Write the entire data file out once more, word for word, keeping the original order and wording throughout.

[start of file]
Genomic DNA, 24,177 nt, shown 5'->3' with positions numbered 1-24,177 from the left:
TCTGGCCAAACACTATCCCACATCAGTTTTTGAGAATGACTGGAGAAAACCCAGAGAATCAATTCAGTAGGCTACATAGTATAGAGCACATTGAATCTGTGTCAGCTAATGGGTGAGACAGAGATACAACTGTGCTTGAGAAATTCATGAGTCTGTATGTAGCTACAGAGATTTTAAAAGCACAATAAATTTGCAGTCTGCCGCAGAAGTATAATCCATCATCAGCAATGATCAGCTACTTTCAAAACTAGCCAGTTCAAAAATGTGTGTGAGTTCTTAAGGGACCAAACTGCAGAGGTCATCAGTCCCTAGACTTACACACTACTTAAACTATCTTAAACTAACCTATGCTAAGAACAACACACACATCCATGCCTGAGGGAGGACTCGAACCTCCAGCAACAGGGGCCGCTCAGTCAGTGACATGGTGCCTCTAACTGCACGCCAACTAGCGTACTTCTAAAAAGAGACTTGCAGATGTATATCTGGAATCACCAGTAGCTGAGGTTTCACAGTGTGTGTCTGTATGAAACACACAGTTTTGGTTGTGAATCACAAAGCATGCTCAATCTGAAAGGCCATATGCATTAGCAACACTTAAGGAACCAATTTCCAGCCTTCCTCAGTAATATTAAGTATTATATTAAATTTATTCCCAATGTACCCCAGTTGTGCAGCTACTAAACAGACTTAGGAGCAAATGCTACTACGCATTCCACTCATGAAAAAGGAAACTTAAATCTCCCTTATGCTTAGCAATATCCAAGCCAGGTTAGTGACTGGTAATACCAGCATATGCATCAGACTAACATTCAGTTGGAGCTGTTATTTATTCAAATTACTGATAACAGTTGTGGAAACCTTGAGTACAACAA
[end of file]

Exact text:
Genomic DNA, 24,177 nt, shown 5'->3' with positions numbered 1-24,177 from the left:
TCTGGCCAAACACTATCCCACATCAGTTTTTGAGAATGACTGGAGAAAACCCAGAGAATCAATTCAGTAGGCTACATAGTATAGAGCACATTGAATCTGTGTCAGCTAATGGGTGAGACAGAGATACAACTGTGCTTGAGAAATTCATGAGTCTGTATGTAGCTACAGAGATTTTAAAAGCACAATAAATTTGCAGTCTGCCGCAGAAGTATAATCCATCATCAGCAATGATCAGCTACTTTCAAAACTAGCCAGTTCAAAAATGTGTGTGAGTTCTTAAGGGACCAAACTGCAGAGGTCATCAGTCCCTAGACTTACACACTACTTAAACTATCTTAAACTAACCTATGCTAAGAACAACACACACATCCATGCCTGAGGGAGGACTCGAACCTCCAGCAACAGGGGCCGCTCAGTCAGTGACATGGTGCCTCTAACTGCACGCCAACTAGCGTACTTCTAAAAAGAGACTTGCAGATGTATATCTGGAATCACCAGTAGCTGAGGTTTCACAGTGTGTGTCTGTATGAAACACACAGTTTTGGTTGTGAATCACAAAGCATGCTCAATCTGAAAGGCCATATGCATTAGCAACACTTAAGGAACCAATTTCCAGCCTTCCTCAGTAATATTAAGTATTATATTAAATTTATTCCCAATGTACCCCAGTTGTGCAGCTACTAAACAGACTTAGGAGCAAATGCTACTACGCATTCCACTCATGAAAAAGGAAACTTAAATCTCCCTTATGCTTAGCAATATCCAAGCCAGGTTAGTGACTGGTAATACCAGCATATGCATCAGACTAACATTCAGTTGGAGCTGTTATTTATTCAAATTACTGATAACAGTTGTGGAAACCTTGAGTACAACAA